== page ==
Your photos feel so packed with motion, it’s almost like you can hear them. Do you think that style stems from a background in documentation, or is it more of your own personality coming through?
To be honest I'm not that calculative. I'm trying to think before I take an image, and really be a little more purposeful in the way I take it. I'm so all over the place, and my images kind of convey that; I'm just running around and taking pictures at different angles. I also think I'm crooked, all my photos are kind of tilted. I'm pretty loud, it's hard for me to not insert who I am into my images because so much of it is my connection with the people I'm shooting. Most of my images are people I love, so they tend to be pretty passionate. When I'm taking [photos], I'm really just thinking about the moment and what's coming next. A lot of the photos I take are in situations where I need to be really aware of what's happening around me. Especially at protests, or even rap shows, there's so much happening — sometimes, someone lands on your head, which has happened to me numerous times. I'm thinking less about my images and more how can I be in the right place at the right time.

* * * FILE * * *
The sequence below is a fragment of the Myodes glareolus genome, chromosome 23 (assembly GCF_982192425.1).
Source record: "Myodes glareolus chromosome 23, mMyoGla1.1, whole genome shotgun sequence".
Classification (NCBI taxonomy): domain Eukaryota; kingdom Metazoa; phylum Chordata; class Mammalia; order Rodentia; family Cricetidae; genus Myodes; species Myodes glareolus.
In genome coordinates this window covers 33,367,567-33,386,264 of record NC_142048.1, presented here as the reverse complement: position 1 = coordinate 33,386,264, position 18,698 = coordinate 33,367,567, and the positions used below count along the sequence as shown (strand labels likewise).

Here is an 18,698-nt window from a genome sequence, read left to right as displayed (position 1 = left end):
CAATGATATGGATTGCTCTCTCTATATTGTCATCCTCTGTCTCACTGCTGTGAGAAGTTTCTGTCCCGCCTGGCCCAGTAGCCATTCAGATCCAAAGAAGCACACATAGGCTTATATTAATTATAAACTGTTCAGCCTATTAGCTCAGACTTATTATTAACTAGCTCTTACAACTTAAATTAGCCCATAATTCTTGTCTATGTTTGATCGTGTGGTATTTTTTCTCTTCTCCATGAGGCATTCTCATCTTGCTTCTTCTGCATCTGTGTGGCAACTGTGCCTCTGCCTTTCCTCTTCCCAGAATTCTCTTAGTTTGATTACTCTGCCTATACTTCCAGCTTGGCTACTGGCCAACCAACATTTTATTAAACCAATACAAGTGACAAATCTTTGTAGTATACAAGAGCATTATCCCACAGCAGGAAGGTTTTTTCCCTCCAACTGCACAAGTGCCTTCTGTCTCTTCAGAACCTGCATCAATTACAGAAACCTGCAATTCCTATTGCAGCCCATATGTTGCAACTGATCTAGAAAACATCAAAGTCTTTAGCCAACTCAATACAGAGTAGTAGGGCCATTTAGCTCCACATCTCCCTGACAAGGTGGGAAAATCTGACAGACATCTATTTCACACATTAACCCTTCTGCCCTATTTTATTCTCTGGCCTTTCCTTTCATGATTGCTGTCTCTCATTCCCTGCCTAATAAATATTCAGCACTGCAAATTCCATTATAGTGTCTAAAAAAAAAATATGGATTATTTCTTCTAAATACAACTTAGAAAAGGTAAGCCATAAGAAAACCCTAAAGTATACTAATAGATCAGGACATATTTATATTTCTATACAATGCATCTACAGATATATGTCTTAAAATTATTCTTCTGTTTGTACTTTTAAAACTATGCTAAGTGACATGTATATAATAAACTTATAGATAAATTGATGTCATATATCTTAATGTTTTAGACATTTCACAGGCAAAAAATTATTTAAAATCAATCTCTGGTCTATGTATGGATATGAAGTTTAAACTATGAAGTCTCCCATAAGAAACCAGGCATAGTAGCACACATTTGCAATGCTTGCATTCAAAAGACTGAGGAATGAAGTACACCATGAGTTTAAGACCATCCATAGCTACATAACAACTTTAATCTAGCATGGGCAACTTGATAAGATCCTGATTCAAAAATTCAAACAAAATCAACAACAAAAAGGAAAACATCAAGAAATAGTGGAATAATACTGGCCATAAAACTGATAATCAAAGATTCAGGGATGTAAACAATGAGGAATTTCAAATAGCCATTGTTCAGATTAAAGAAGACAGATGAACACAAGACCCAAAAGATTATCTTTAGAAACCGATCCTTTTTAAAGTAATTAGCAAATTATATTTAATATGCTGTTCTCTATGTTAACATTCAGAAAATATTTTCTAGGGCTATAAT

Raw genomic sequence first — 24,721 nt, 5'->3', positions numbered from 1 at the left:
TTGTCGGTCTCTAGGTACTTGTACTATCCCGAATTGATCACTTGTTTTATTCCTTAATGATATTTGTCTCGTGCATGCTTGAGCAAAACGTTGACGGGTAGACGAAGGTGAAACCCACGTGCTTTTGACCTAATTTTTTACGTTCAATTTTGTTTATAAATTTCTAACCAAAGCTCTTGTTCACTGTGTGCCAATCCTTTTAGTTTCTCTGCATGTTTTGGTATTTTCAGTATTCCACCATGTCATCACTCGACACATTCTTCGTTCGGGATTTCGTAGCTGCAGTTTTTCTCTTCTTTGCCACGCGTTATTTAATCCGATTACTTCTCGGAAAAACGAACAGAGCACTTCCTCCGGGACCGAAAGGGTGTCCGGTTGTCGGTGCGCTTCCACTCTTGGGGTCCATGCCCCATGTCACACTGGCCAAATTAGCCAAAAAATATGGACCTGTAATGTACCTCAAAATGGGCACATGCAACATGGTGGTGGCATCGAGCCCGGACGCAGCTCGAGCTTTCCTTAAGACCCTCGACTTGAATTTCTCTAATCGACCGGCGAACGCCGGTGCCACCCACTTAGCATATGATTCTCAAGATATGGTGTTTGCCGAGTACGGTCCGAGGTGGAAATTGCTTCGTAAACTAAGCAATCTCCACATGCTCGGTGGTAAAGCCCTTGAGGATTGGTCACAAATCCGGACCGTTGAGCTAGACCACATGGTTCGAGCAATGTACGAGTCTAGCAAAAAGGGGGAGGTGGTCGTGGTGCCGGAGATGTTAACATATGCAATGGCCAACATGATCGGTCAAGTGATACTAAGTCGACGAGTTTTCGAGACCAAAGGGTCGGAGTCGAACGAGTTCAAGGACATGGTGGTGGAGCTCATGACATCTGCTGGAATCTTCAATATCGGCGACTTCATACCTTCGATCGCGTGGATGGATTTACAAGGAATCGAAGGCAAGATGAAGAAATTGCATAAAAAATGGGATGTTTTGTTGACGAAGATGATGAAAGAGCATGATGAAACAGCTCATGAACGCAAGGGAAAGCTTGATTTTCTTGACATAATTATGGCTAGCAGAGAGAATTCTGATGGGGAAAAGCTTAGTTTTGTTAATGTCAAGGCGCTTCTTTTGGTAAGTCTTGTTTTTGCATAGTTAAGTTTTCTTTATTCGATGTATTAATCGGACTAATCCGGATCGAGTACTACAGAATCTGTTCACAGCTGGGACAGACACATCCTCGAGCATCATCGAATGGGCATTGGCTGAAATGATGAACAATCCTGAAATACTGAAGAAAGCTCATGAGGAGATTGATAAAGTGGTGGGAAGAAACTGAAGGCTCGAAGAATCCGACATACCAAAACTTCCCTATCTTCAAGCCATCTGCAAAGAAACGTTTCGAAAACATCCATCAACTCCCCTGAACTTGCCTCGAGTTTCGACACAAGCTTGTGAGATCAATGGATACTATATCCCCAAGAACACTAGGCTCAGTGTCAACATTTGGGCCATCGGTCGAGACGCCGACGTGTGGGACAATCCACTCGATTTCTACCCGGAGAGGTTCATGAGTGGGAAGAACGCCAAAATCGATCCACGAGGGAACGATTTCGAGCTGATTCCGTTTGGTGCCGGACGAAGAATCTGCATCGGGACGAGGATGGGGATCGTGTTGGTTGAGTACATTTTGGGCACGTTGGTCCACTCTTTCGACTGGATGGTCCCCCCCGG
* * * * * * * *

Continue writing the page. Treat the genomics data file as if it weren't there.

You'd mentioned in an interview you only shoot your friends, even if you didn't know them beforehand. Does that mean you take time with your subject first, or friend first to form a connection, or that you seek it out during the shoot?
I wish that I had the time, but a lot of my assignments are with people that have limited time to give me. It tends to be almost like speed dating, speed friend-dating, where I have five minutes to get to know someone and crack their shell open, to have a real connection, and hopefully get one photograph where you can really see who that person is. Sometimes it feels like being a therapist where you're trying to figure out what makes this person tick and get to that in the quickest way possible.
So it sounds like rather than step back and observe, you kind of insert yourself to crack that shell.